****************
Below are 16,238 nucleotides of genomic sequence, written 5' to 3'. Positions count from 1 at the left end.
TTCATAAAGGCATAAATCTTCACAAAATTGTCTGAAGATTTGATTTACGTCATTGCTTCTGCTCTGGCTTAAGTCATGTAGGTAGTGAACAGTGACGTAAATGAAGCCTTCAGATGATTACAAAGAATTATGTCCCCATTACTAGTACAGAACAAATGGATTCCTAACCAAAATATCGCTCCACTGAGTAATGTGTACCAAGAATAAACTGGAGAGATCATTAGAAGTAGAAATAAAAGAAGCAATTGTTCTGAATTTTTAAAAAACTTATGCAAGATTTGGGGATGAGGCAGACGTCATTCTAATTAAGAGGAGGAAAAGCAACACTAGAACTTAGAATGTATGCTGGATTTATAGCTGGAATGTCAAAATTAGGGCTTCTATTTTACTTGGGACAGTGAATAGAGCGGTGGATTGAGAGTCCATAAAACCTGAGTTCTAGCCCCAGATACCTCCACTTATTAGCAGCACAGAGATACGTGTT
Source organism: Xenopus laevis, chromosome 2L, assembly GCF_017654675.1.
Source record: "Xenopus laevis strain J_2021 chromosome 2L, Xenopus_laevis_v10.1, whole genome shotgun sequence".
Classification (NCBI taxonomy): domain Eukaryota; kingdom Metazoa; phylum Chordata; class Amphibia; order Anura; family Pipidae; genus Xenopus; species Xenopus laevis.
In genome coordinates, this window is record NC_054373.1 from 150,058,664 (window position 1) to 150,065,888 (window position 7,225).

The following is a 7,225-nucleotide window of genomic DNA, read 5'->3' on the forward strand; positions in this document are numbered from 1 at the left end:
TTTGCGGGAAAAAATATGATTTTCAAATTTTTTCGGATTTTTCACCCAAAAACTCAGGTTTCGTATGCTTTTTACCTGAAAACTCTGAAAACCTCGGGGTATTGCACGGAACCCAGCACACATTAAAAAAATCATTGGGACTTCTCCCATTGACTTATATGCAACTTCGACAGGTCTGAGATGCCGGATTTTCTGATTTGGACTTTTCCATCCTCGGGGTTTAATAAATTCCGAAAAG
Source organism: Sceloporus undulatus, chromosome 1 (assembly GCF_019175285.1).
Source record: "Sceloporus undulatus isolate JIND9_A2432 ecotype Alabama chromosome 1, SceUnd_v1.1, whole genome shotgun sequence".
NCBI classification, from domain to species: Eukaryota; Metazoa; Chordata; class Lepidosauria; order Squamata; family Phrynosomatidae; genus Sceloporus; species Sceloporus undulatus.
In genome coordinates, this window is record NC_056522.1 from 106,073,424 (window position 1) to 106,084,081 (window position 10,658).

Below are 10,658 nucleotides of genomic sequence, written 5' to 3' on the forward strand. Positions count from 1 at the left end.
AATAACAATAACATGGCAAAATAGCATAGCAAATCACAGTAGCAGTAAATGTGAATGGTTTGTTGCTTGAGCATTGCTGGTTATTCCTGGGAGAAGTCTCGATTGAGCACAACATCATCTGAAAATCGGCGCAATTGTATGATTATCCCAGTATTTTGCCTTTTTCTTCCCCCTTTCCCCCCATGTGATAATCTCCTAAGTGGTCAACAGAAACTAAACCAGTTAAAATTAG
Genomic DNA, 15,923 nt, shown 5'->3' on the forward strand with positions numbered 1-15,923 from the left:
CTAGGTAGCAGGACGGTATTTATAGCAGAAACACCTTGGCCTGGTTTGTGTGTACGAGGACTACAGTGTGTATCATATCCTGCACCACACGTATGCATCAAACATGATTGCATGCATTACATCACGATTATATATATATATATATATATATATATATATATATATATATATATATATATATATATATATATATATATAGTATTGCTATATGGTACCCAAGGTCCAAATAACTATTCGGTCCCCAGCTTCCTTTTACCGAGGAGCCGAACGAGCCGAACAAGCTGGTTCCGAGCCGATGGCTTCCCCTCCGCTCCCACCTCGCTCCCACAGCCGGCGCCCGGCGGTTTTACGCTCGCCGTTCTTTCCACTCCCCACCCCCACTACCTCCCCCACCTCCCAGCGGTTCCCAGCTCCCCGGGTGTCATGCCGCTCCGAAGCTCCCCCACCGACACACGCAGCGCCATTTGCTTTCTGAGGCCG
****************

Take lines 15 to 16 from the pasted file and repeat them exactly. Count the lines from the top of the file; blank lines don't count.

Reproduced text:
Genomic DNA, 15,923 nt, shown 5'->3' on the forward strand with positions numbered 1-15,923 from the left:
CTAGGTAGCAGGACGGTATTTATAGCAGAAACACCTTGGCCTGGTTTGTGTGTACGAGGACTACAGTGTGTATCATATCCTGCACCACACGTATGCATCAAACATGATTGCATGCATTACATCACGATTATATATATATATATATATATATATATATATATATATATATATATATATATATATATATATATATATATAGTATTGCTATATGGTACCCAAGGTCCAAATAACTATTCGGTCCCCAGCTTCCTTTTACCGAGGAGCCGAACGAGCCGAACAAGCTGGTTCCGAGCCGATGGCTTCCCCTCCGCTCCCACCTCGCTCCCACAGCCGGCGCCCGGCGGTTTTACGCTCGCCGTTCTTTCCACTCCCCACCCCCACTACCTCCCCCACCTCCCAGCGGTTCCCAGCTCCCCGGGTGTCATGCCGCTCCGAAGCTCCCCCACCGACACACGCAGCGCCATTTGCTTTCTGAGGCCG